## Sources of Hyperbolic GeometryThis book presents, for the first time in English, the papers of Beltrami, Klein, and Poincare that brought hyperbolic geometry into the mainstream of mathematics. It sets out to provide recognition of Beltrami comparable to that given the pioneering works of Bolyai and Labachevsky, not only because Beltrami rescued hyperbolic geometry from oblivion by proving to be logically consistent, but because he gave it a concrete meaning (a model) that made hyperbolic geometry part of ordinary mathematics. The models subsequently discovered by Klein and Poincare brought hyperbolic geometry even further down to earth and paved the way for the current explosion of activity in low-dimensional geometry and topology. By placing the works of these three mathematicians side by side and providing commentaries, this book gives the student, historian, or professional geometer a bird's-eye view of one of the great episodes in mathematics. The unified setting and historical context reveal the insights of Beltrami, Klein, and Poincare in their full brilliance. |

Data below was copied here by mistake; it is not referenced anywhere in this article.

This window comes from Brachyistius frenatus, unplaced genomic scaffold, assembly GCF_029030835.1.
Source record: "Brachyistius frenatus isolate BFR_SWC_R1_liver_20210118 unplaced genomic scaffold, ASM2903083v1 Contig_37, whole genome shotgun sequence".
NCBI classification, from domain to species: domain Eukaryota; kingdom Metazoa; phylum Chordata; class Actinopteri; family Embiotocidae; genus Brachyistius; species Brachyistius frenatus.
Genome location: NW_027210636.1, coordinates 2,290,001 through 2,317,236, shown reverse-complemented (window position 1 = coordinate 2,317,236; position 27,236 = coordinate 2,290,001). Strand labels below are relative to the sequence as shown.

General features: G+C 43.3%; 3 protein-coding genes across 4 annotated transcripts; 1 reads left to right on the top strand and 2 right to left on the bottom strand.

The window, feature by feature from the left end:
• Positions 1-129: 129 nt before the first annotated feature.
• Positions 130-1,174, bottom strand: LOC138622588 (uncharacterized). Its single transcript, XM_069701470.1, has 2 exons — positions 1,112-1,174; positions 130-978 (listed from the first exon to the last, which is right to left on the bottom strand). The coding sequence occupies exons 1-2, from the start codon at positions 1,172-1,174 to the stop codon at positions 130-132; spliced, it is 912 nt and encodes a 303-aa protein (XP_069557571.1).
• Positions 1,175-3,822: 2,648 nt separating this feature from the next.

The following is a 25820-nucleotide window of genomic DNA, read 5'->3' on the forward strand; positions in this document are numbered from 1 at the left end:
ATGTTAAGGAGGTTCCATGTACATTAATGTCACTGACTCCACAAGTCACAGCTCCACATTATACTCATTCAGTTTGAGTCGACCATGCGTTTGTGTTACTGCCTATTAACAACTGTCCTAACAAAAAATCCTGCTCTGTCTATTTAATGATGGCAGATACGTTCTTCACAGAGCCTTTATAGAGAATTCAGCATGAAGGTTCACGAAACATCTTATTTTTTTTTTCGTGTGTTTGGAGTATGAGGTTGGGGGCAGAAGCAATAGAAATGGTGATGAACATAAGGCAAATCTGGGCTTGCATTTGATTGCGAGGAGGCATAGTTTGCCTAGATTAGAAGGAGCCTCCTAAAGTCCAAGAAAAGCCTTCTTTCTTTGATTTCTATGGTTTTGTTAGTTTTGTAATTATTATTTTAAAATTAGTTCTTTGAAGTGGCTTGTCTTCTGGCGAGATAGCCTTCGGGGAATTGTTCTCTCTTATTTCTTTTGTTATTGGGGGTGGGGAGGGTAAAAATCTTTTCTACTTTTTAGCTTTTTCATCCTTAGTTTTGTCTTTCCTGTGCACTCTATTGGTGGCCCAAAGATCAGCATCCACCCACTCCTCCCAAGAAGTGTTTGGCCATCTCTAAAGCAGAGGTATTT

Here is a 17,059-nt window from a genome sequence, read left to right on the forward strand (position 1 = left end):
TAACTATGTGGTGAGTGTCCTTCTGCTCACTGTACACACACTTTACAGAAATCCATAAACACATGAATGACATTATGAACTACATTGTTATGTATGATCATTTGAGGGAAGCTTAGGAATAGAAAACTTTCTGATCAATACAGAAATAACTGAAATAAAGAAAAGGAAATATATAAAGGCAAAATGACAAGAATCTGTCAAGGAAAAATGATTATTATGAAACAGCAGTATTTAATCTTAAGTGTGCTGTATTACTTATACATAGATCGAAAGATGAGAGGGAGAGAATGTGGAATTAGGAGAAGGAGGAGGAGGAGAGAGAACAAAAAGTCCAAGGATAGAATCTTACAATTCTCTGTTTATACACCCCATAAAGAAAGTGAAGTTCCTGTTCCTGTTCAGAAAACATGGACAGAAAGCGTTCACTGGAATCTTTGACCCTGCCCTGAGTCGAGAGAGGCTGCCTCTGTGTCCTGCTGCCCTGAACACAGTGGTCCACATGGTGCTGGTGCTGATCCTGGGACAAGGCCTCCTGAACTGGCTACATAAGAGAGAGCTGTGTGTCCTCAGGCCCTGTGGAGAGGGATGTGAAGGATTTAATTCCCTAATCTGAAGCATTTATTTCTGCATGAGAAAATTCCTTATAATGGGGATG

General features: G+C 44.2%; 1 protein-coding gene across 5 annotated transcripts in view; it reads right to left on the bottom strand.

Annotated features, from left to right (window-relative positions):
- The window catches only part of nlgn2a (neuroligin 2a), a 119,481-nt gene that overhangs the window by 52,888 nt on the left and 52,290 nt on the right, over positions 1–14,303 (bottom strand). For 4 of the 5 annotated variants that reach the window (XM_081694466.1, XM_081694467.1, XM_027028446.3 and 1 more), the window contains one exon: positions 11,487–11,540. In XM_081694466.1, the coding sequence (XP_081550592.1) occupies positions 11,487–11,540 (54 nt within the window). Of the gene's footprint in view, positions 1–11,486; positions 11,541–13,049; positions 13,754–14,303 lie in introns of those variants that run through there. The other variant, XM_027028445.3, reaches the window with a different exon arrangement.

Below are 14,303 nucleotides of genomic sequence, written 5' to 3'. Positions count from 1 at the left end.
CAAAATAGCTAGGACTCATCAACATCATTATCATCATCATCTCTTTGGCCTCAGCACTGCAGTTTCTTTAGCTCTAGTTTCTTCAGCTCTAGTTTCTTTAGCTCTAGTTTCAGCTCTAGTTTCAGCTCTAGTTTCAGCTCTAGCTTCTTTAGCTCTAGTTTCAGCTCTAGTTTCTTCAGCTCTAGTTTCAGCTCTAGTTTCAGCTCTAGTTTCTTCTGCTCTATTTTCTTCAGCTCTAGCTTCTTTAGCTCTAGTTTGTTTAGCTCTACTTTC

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angle angle of parallelism apply arbitrary becomes Beltrami called Cayley centre changes circle clear coincide completely condition conic section connecting considered constant construction coordinates corresponding cross-ratio curvature curve defined determined distance elliptic equal equation euclidean expression fact figure Finally finite fixed formula functions fundamental conic fundamental elements geodesic geodesic circle given gives hence hyperbolic geometry imaginary infinitely infinity interpretation intersection inversions kind Klein latter length limit line element linear transformations means measure meet memoir motions noneuclidean obtain ordinary origin orthogonal parabolic geometry parallel particular passing pencil plane Poincaré positive projective pseudosphere question radius region relation represented respect result rotation scale shows side space special measure sphere spherical substitutions suppose surface surface of constant tangential theorem theory triangle variables vertices zero